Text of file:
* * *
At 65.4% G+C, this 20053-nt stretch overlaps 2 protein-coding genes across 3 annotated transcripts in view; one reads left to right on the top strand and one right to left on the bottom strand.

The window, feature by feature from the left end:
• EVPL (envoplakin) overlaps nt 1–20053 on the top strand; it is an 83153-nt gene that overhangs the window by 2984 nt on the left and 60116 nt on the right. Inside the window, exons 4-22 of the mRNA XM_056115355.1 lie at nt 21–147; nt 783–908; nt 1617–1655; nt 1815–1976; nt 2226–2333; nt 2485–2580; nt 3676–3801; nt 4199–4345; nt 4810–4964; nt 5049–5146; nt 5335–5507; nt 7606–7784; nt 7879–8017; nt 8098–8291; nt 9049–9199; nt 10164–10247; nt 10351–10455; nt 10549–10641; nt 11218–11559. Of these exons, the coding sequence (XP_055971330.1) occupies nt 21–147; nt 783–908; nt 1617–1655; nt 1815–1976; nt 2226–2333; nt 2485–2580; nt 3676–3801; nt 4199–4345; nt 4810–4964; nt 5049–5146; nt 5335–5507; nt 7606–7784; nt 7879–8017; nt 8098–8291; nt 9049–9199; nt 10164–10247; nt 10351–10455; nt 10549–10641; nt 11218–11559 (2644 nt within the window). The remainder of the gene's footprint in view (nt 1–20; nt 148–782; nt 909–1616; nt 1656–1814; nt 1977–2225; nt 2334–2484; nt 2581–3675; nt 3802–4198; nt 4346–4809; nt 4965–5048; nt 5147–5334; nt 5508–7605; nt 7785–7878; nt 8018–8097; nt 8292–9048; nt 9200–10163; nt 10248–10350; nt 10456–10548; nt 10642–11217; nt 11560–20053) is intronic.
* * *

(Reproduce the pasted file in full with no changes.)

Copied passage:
At 65.4% G+C, this 20053-nt stretch overlaps 2 protein-coding genes across 3 annotated transcripts in view; one reads left to right on the top strand and one right to left on the bottom strand.

The window, feature by feature from the left end:
• EVPL (envoplakin) overlaps nt 1–20053 on the top strand; it is an 83153-nt gene that overhangs the window by 2984 nt on the left and 60116 nt on the right. Inside the window, exons 4-22 of the mRNA XM_056115355.1 lie at nt 21–147; nt 783–908; nt 1617–1655; nt 1815–1976; nt 2226–2333; nt 2485–2580; nt 3676–3801; nt 4199–4345; nt 4810–4964; nt 5049–5146; nt 5335–5507; nt 7606–7784; nt 7879–8017; nt 8098–8291; nt 9049–9199; nt 10164–10247; nt 10351–10455; nt 10549–10641; nt 11218–11559. Of these exons, the coding sequence (XP_055971330.1) occupies nt 21–147; nt 783–908; nt 1617–1655; nt 1815–1976; nt 2226–2333; nt 2485–2580; nt 3676–3801; nt 4199–4345; nt 4810–4964; nt 5049–5146; nt 5335–5507; nt 7606–7784; nt 7879–8017; nt 8098–8291; nt 9049–9199; nt 10164–10247; nt 10351–10455; nt 10549–10641; nt 11218–11559 (2644 nt within the window). The remainder of the gene's footprint in view (nt 1–20; nt 148–782; nt 909–1616; nt 1656–1814; nt 1977–2225; nt 2334–2484; nt 2581–3675; nt 3802–4198; nt 4346–4809; nt 4965–5048; nt 5147–5334; nt 5508–7605; nt 7785–7878; nt 8018–8097; nt 8292–9048; nt 9200–10163; nt 10248–10350; nt 10456–10548; nt 10642–11217; nt 11560–20053) is intronic.